House likely to move defense bill; Senate plans less clear

House likely to move defense bill; Senate plans less clear

The House likely will approve the final 2010 Pentagon-spending bill by the end of next week, without additional money to cover President Barack ObamaBarack Hussein ObamaJudge rules against Trump administration in teen pregnancy prevention case Parkland student rips Obama for essay on shooting survivors Obama pens Time 100 entry for Parkland survivors MORE’s new U.S. troop increase in Afghanistan.

House leaders hope to pass the bill’s conference report by Dec. 18, according to a House leadership aide. The final bill will not include money to fund the additional 33,000 troops Obama plans to deploy to Afghanistan in coming months, the aide added.

The situation is less clear in the Senate, which is engrossed in the healthcare debate, but it’s possible that chamber will follow suit, a Senate leadership aide said.

Senators could make time for a vote on the defense appropriations conference report because conference reports are considered privileged, the Senate aide said.

Details of how Congress will handle the must-pass defense bill for the fiscal year that started Oct. 1 emerged Monday as the Obama administration continued to try to figure out how to finance the president’s new war plan.

If Congress does not pass the appropriations bill, it will have to resort to another continuing resolution to fund the military until January, when lawmakers are expected to return from their Christmas break. The continuing resolution could provide authority for the start of new programs.

The Defense Department is currently funded at fiscal 2009 levels through a continuing resolution until Dec. 18 — next Friday.

Undersecretary of Defense for Policy Michèle Flournoy told The Hill on Monday morning that the plans of how to fund the troop increase are still “to be determined.” Flournoy said that trying to include the additional money, which the Pentagon estimates at about $35 billion, in the 2010 defense bill is one option, while an emergency supplemental next year is another.

Flournoy made the case for the Afghanistan strategy at the American Enterprise Institute (AEI) on Monday morning.

The Office of Management and Budget did not return a request for comment by press time.

Top House and Senate appropriators, including Sen. Daniel Inouye (D-Hawaii), Rep. David Obey (D-Wis.) and Rep. John Murtha (D-Pa.), don’t like the idea of including extra money in the 2010 bill, versions of which both chambers have already approved. The 2010 defense appropriations bill will include $130 billion for overseas contingency operations, the amount the Obama administration requested earlier this year. Lawmakers are also eyeing the must-pass defense bill as the vehicle for an increase to the national debt level.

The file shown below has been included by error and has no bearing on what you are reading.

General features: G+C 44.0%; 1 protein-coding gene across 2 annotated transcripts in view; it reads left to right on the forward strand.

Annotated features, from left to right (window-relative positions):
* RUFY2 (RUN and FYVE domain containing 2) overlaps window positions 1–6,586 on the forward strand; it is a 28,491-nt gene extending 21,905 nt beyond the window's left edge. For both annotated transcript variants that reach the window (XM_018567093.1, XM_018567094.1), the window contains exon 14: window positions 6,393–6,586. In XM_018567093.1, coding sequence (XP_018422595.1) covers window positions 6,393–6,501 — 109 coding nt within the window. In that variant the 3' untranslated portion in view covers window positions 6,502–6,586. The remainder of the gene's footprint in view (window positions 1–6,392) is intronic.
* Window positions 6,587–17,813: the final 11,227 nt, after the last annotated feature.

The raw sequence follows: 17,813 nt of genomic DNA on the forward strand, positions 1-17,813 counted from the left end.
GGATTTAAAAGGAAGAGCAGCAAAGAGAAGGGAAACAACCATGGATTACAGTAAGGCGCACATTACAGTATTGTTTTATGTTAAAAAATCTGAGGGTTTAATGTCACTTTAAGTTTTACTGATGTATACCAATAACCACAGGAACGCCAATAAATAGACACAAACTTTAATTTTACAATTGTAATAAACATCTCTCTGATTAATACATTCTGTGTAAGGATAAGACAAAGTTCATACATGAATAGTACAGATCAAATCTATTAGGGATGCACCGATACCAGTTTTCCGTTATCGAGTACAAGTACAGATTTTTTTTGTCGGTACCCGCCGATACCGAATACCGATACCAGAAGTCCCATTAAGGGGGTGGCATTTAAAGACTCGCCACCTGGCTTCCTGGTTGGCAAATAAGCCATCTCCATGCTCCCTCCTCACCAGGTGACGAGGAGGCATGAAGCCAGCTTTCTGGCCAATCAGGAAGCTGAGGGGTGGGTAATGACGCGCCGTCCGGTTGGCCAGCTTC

Lawmakers would like to give high visibility over providing additional funds for the troop increase rather than have them rolled into a conference report that would not get much debate. Inouye said last month that he would like to give the defense authorizers the chance to consider and debate any additional request for Afghanistan war money.

Congress would debate a new war supplemental request next spring — close to next year’s midterm elections.

Flournoy defended Obama’s plan at the conservative AEI, stating that the new strategy should cause concern for the Taliban and al Qaeda insurgents in Afghanistan, who now have to face an additional 37,000 U.S. and NATO coalition troops, instead of a troop withdrawal.

“Strategically, they have to be worried,” Flournoy said. “If we are successful in reversing the momentum, they will start losing their foot soldiers in droves. They have to be very worried.”

Besides facing increased U.S. forces and a new show of resolve and commitment from the U.S. and its allies, the Taliban and al Qaeda also face greater pressure “than ever before” from the Pakistani military, Flournoy said.

Flournoy said the U.S. hopes 7,000 additional troops contributed by NATO allies will arrive in the first half of 2010, “if possible.”

“We are still working together to actually get them into the force flow,” Flournoy told  the AEI audience.